Main     Puzzle 8S19 by Richard Pavlicek    

The Deep Six

On Tuesday April 3 one of my transport vessels was detected by Coast Guard radar. When they radioed a command to board for inspection, the two-man crew had little choice but to launch their dinghy and deep-six the entire ship. Estimated loss was $200 million in gold and ivory, but that’s only a drop in the bucket. At PavCo we don’t mind feeding the fishes occasionally to avoid jail time.

As expected the Feds couldn’t file charges. When the Coast Guard seized the dinghy, my crew captain answered their interrogation with “What ship?” as he hummed “a good ship, Lollipop.” So it’s back to business as usual, and some good news, as the incident inspired a puzzle.

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Many contracts are deep-sixed by foul distribution, or would be with routine play. Imagine you are South on this layout:

3 NT South S A J 8 7 5 2
H A 3 2
D K 7 3
C 2
N-S Vul   West
3 C
3 S
3 NT
S 10
H J 10 8
D J 10 4
C K 8 7 5 4 3
Table S K Q 9 3
H Q 9 7 5 4
D A 8 5 2
Lead: H J S 6 4
H K 6
D Q 9 6
C A Q J 10 9 6

You nearly fell out of your chair on seeing West’s 3 C bid, but at favorable vulnerability that’s common these days, especially short in spades. A takeout double by partner would have been sweet, but no-o-o-o, the fool bids his suit, leaving you little choice but to try the notrump game. West wisely eschews his emaciated suit to lead the H J, and there you are.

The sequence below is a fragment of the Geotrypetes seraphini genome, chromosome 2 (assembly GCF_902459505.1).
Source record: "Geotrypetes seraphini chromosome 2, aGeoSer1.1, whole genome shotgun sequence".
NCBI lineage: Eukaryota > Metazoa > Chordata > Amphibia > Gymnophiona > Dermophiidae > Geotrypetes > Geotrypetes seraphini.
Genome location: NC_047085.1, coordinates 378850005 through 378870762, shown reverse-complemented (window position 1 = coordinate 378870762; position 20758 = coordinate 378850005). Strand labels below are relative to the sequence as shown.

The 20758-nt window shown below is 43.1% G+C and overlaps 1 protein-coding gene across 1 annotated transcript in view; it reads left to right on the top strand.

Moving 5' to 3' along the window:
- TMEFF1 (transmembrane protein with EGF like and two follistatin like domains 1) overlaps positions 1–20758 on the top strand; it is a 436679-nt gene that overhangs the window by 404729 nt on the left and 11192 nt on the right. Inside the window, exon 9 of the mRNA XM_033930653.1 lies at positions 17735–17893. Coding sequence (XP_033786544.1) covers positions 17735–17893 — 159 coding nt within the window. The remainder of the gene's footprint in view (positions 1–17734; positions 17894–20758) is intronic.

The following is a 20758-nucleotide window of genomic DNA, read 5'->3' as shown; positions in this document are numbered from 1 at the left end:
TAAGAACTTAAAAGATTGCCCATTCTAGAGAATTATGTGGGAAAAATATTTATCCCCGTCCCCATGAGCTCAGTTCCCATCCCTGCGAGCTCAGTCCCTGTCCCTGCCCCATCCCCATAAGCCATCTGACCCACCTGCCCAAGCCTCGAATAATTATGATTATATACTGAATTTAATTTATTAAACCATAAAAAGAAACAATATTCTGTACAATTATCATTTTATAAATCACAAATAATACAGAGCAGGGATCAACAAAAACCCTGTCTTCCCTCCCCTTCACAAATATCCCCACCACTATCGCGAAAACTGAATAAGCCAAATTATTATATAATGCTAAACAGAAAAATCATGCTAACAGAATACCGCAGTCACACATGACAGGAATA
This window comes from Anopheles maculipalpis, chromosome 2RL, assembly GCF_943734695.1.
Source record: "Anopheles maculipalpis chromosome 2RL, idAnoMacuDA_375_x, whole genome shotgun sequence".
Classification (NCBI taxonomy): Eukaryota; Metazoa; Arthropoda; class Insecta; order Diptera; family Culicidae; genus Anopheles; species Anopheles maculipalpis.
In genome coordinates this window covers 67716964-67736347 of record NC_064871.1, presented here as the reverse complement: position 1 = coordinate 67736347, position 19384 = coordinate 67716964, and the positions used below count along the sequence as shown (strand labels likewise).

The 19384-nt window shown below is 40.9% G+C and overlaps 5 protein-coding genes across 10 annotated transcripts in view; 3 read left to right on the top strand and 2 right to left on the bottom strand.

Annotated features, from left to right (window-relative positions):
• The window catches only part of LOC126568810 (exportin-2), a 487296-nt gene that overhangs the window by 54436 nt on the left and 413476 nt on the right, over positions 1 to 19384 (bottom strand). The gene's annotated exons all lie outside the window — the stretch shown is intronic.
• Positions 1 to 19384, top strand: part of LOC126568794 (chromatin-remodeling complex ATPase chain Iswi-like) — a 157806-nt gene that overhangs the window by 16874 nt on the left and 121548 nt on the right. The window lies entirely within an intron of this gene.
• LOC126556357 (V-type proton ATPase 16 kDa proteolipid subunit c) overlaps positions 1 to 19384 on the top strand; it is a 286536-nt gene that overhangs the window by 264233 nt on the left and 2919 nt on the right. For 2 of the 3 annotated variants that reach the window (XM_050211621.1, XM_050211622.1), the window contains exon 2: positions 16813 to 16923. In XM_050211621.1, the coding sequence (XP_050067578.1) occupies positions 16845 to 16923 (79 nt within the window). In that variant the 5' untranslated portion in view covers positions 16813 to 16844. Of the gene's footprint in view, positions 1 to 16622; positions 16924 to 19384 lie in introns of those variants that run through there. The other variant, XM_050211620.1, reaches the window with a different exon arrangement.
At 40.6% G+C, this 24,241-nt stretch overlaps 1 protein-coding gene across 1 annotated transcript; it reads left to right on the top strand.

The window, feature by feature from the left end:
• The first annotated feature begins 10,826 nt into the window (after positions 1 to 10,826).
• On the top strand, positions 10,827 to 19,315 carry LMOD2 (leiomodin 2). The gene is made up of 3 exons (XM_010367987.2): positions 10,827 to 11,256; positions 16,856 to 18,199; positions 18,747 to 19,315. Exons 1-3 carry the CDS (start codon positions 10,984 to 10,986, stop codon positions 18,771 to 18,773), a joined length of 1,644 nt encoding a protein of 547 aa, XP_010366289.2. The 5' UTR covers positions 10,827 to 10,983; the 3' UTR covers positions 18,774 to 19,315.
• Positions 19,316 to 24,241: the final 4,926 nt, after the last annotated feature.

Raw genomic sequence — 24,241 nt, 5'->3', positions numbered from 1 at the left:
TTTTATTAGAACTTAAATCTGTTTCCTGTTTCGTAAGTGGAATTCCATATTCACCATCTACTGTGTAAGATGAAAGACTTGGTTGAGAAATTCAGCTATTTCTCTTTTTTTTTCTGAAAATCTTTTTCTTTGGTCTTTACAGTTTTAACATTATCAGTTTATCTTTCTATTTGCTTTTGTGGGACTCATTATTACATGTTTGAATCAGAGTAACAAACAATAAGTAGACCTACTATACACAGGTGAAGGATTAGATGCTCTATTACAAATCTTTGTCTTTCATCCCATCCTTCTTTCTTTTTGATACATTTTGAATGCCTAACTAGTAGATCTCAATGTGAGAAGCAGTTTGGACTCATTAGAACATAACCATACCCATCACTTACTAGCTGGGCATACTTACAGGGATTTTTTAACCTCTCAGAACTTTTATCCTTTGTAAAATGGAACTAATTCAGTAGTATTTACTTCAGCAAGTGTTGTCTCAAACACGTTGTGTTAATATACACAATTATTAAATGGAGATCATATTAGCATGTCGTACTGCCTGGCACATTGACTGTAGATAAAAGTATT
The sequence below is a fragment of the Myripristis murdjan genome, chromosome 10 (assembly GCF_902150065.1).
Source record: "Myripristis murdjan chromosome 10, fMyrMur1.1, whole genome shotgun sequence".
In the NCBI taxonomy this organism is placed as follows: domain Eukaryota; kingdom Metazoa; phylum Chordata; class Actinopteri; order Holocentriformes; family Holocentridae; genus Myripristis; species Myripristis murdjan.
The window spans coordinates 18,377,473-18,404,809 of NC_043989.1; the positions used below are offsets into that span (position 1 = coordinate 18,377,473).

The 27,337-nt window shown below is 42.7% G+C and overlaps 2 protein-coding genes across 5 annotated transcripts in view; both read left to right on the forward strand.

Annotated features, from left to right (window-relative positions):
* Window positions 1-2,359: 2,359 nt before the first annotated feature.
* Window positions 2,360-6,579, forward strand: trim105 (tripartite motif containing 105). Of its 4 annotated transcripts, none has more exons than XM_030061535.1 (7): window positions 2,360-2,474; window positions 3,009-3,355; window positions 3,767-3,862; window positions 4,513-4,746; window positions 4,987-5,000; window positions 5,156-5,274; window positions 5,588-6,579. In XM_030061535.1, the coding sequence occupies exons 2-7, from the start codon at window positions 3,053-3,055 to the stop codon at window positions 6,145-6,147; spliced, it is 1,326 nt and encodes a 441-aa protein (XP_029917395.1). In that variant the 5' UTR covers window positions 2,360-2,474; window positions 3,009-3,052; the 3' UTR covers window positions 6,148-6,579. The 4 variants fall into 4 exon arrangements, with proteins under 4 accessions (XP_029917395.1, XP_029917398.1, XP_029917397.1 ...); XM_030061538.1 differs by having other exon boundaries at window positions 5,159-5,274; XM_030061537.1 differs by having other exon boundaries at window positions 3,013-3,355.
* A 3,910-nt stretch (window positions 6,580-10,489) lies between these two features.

The routine play is to establish clubs, but this would almost surely fail on the auction. Barring miracles you would win four clubs, two hearts, a spade and a diamond. The realistic chance to succeed is to delay leading clubs until West has nothing else left, then a ping-pong battle might produce a fifth club trick.

Look closely at the club spots. If you lead clubs first, West will grab his king and return the eight, eventually scoring the seven to deep-six the contract. Instead you need West to start clubs. His best thrust would be the C 8, which you capture and lead middle clubs until West takes his king, then the forced club return allows your own deep six to land the contract.

Double-dummy defense early can foil you, but that’s no reason not to try: Duck the first heart; win the next; lead a diamond to the king, ace; win the heart return, D Q and S A. You’re almost home! Besides clubs, West has only one other card left, which you hope is the D J. Exit with a diamond, and enjoy the volley. West will not.

In the club suit above, South can win five tricks if West leads first, but only four tricks if South leads first, which I will abbreviate as “win 5/4” to aid the description of this three-part puzzle:

With a 6-6 suit division, what are the minimal holdings to win (A) 4/3, (B) 3/2 and (C) 2/1 tricks?

Enter South’s club holding (any six cards except the C 2) to win the first number of tricks if West leads, or the second number if South leads. West will get the remaining six clubs. Assume clubs will not be played until six cards remain. To succeed, South’s holding in each part must be within one pip of minimal. Successful solvers will be ranked by the sum of all South cards (lowest is better) and ties will be broken by the most South sixes. Don’t worry! Three sixes won’t have you deep-sixed by the devil.

Win 4/3 tricks    South  C
Win 3/2 tricksSouth  C
C.Win 2/1 tricksSouth  C

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